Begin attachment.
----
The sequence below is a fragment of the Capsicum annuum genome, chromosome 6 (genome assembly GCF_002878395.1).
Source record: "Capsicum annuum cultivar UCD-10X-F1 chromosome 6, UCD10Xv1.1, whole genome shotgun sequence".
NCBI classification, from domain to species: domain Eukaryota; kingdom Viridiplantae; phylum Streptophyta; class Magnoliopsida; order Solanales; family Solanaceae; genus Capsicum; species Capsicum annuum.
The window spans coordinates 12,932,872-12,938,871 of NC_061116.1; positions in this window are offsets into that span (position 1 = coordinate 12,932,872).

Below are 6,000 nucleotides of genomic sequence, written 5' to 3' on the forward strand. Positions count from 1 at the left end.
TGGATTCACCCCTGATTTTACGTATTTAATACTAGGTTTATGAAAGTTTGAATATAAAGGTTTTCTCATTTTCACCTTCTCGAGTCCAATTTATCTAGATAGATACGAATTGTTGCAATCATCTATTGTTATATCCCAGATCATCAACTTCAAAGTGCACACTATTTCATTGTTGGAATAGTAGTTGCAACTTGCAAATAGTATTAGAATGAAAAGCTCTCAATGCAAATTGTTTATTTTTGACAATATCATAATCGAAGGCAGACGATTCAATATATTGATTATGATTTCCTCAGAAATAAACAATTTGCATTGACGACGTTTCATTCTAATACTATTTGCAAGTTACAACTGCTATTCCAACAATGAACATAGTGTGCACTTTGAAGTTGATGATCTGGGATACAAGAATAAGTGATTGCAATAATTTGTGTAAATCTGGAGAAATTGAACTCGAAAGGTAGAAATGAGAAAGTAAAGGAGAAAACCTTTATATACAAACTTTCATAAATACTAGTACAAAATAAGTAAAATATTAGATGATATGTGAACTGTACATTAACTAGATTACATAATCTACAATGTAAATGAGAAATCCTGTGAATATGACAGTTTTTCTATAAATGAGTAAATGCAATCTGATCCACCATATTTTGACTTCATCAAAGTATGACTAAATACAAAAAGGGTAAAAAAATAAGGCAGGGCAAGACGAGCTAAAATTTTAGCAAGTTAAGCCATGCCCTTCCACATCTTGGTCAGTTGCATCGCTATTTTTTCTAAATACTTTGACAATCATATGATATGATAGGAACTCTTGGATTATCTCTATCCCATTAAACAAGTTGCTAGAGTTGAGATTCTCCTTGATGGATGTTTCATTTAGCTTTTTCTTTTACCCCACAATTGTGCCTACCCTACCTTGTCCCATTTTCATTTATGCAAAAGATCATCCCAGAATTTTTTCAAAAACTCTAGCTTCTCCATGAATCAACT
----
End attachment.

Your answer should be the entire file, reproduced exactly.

The sequence below is a fragment of the Capsicum annuum genome, chromosome 6 (genome assembly GCF_002878395.1).
Source record: "Capsicum annuum cultivar UCD-10X-F1 chromosome 6, UCD10Xv1.1, whole genome shotgun sequence".
NCBI classification, from domain to species: domain Eukaryota; kingdom Viridiplantae; phylum Streptophyta; class Magnoliopsida; order Solanales; family Solanaceae; genus Capsicum; species Capsicum annuum.
The window spans coordinates 12,932,872-12,938,871 of NC_061116.1; positions in this window are offsets into that span (position 1 = coordinate 12,932,872).

Below are 6,000 nucleotides of genomic sequence, written 5' to 3' on the forward strand. Positions count from 1 at the left end.
TGGATTCACCCCTGATTTTACGTATTTAATACTAGGTTTATGAAAGTTTGAATATAAAGGTTTTCTCATTTTCACCTTCTCGAGTCCAATTTATCTAGATAGATACGAATTGTTGCAATCATCTATTGTTATATCCCAGATCATCAACTTCAAAGTGCACACTATTTCATTGTTGGAATAGTAGTTGCAACTTGCAAATAGTATTAGAATGAAAAGCTCTCAATGCAAATTGTTTATTTTTGACAATATCATAATCGAAGGCAGACGATTCAATATATTGATTATGATTTCCTCAGAAATAAACAATTTGCATTGACGACGTTTCATTCTAATACTATTTGCAAGTTACAACTGCTATTCCAACAATGAACATAGTGTGCACTTTGAAGTTGATGATCTGGGATACAAGAATAAGTGATTGCAATAATTTGTGTAAATCTGGAGAAATTGAACTCGAAAGGTAGAAATGAGAAAGTAAAGGAGAAAACCTTTATATACAAACTTTCATAAATACTAGTACAAAATAAGTAAAATATTAGATGATATGTGAACTGTACATTAACTAGATTACATAATCTACAATGTAAATGAGAAATCCTGTGAATATGACAGTTTTTCTATAAATGAGTAAATGCAATCTGATCCACCATATTTTGACTTCATCAAAGTATGACTAAATACAAAAAGGGTAAAAAAATAAGGCAGGGCAAGACGAGCTAAAATTTTAGCAAGTTAAGCCATGCCCTTCCACATCTTGGTCAGTTGCATCGCTATTTTTTCTAAATACTTTGACAATCATATGATATGATAGGAACTCTTGGATTATCTCTATCCCATTAAACAAGTTGCTAGAGTTGAGATTCTCCTTGATGGATGTTTCATTTAGCTTTTTCTTTTACCCCACAATTGTGCCTACCCTACCTTGTCCCATTTTCATTTATGCAAAAGATCATCCCAGAATTTTTTCAAAAACTCTAGCTTCTCCATGAATCAACT